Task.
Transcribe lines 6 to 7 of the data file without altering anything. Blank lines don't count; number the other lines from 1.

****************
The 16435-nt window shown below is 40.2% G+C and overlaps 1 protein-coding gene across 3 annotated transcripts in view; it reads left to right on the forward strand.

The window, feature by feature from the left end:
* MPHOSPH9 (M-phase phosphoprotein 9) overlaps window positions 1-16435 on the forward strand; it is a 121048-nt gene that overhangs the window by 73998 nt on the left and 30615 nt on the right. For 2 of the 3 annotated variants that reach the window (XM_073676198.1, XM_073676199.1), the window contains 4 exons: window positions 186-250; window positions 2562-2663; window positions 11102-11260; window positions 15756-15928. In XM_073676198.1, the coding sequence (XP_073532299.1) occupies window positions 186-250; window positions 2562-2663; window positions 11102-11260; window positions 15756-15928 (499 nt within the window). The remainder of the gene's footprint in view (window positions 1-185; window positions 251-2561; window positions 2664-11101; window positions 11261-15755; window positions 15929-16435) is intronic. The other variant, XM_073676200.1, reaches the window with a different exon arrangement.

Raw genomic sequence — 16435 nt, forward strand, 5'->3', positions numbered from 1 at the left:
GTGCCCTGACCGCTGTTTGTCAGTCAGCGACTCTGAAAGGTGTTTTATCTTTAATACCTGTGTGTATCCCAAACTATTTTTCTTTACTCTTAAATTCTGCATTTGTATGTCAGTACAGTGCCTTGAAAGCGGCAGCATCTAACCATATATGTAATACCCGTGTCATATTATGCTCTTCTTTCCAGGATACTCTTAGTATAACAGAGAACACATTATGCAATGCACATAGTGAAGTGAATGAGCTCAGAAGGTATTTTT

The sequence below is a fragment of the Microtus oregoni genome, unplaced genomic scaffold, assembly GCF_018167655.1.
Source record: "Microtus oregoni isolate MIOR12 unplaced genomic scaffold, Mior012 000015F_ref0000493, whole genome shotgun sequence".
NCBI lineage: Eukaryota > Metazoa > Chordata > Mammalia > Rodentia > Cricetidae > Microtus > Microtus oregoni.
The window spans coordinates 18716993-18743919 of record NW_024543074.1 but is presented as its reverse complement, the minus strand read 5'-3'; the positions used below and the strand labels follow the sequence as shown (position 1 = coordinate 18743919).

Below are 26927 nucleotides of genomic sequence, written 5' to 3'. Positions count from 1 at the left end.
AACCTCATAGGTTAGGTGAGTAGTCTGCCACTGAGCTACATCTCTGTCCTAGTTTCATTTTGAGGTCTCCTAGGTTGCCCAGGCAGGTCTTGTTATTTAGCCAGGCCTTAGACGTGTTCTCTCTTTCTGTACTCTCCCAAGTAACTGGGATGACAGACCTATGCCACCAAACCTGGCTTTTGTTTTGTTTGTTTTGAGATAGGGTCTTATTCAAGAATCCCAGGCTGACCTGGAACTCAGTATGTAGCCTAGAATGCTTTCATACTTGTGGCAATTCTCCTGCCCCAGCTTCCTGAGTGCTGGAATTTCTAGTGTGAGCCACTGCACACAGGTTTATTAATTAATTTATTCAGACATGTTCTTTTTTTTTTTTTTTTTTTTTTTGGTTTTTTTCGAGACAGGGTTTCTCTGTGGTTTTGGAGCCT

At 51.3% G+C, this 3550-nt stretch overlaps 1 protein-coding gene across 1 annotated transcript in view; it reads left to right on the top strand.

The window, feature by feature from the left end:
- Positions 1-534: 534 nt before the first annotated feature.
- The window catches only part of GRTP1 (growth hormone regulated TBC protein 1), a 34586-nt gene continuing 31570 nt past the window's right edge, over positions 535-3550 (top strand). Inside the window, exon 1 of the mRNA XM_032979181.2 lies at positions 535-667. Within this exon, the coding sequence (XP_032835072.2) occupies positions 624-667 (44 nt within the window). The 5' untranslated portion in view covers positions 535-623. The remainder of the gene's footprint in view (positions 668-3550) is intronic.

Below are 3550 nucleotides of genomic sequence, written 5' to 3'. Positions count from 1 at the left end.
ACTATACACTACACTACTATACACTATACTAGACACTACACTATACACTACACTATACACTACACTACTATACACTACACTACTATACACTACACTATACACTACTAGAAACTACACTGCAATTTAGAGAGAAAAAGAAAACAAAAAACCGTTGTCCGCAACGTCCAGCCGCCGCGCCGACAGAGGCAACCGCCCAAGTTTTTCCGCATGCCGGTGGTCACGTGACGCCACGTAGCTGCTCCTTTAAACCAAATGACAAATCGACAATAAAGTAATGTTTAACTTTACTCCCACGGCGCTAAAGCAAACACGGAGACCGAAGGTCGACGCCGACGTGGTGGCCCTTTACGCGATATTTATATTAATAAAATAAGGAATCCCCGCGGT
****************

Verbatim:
The sequence below is a fragment of the Microtus oregoni genome, unplaced genomic scaffold, assembly GCF_018167655.1.
Source record: "Microtus oregoni isolate MIOR12 unplaced genomic scaffold, Mior012 000015F_ref0000493, whole genome shotgun sequence".